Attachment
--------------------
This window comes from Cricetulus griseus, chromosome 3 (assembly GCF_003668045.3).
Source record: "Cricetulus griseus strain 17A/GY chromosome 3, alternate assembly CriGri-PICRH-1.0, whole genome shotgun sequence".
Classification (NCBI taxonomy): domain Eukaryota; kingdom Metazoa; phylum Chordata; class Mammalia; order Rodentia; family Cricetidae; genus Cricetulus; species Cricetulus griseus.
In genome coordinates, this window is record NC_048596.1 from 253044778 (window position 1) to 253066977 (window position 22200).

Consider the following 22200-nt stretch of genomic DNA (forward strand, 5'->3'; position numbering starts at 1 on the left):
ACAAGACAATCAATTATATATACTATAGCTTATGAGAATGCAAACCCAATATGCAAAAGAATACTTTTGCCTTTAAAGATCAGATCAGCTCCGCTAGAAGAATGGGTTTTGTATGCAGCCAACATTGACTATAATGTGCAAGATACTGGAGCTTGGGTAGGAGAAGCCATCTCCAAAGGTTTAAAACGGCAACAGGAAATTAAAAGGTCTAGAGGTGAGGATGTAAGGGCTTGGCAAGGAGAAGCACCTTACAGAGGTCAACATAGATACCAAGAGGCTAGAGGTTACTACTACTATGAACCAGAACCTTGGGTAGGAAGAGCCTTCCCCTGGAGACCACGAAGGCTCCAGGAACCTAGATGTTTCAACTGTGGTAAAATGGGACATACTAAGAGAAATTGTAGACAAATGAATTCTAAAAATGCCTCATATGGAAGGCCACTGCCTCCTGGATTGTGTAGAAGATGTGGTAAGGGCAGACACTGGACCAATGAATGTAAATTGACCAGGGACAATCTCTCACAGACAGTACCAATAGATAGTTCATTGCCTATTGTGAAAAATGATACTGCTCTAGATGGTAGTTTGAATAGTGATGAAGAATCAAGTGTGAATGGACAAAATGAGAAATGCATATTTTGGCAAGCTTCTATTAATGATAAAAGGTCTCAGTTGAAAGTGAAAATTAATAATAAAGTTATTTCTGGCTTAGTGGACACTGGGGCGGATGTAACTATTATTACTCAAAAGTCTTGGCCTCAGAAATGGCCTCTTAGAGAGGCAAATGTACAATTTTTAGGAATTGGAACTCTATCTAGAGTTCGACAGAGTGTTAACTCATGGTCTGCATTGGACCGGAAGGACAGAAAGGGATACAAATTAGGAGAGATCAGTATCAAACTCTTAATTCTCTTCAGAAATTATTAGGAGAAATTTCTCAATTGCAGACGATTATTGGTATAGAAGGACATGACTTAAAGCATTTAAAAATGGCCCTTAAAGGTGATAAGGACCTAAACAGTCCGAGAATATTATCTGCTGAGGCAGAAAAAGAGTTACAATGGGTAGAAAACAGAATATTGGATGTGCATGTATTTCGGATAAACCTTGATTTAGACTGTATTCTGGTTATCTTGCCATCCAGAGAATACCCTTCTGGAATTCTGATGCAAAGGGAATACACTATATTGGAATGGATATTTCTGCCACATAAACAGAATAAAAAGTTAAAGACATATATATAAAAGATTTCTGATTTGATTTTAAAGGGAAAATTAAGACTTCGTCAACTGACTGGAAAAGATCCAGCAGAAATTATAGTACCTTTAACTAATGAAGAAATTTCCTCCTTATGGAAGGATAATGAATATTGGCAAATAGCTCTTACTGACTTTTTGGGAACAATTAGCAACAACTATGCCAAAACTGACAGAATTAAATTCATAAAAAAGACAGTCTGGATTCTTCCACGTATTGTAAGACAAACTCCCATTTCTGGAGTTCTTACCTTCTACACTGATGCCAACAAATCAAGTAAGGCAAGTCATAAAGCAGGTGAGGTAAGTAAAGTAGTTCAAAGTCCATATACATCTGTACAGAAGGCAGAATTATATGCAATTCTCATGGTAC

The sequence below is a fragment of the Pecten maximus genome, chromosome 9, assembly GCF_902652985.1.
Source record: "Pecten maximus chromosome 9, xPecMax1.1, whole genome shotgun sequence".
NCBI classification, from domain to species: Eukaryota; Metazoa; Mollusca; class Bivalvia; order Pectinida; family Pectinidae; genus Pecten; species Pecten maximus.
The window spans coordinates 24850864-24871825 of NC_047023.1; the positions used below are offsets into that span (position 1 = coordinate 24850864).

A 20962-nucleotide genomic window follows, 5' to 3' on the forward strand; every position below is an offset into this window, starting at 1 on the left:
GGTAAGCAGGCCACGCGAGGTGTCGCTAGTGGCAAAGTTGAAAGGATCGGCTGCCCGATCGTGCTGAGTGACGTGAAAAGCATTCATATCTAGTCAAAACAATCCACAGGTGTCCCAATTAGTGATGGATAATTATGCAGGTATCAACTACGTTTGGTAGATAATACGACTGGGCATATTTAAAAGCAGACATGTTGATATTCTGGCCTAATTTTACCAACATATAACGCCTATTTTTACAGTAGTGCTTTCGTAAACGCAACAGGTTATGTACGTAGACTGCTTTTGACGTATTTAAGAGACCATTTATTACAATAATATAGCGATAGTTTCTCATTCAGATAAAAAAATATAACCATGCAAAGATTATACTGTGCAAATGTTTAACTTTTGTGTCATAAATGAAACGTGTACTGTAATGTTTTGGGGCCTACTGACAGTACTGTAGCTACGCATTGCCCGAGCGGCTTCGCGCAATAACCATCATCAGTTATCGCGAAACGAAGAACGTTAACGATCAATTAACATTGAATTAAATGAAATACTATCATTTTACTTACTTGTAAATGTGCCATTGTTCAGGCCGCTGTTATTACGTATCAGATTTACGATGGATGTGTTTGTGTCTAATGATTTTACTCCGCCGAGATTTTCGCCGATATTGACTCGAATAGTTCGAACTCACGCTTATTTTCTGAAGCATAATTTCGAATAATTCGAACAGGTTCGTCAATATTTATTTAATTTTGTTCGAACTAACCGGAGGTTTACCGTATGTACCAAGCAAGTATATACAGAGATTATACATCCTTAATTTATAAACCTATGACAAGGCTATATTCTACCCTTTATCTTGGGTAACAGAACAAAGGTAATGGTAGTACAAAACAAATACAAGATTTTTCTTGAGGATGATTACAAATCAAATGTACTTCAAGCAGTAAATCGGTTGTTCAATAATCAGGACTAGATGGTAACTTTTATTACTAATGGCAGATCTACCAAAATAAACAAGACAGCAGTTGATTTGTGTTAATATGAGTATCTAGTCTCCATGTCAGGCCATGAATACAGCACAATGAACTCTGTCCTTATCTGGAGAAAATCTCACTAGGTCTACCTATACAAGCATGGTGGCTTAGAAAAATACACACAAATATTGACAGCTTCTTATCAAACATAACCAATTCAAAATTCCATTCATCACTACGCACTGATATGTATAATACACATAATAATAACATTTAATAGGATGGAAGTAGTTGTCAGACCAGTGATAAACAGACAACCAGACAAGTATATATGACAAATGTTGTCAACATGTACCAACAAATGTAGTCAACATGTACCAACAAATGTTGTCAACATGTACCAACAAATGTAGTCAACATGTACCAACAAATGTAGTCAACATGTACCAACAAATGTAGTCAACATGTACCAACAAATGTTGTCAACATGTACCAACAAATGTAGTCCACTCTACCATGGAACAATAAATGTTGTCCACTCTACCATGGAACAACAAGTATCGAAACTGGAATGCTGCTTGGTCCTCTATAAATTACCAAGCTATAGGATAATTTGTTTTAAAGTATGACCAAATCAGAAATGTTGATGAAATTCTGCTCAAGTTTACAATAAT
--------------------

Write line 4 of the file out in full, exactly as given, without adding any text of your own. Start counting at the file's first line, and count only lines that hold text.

In genome coordinates, this window is record NC_048596.1 from 253044778 (window position 1) to 253066977 (window position 22200).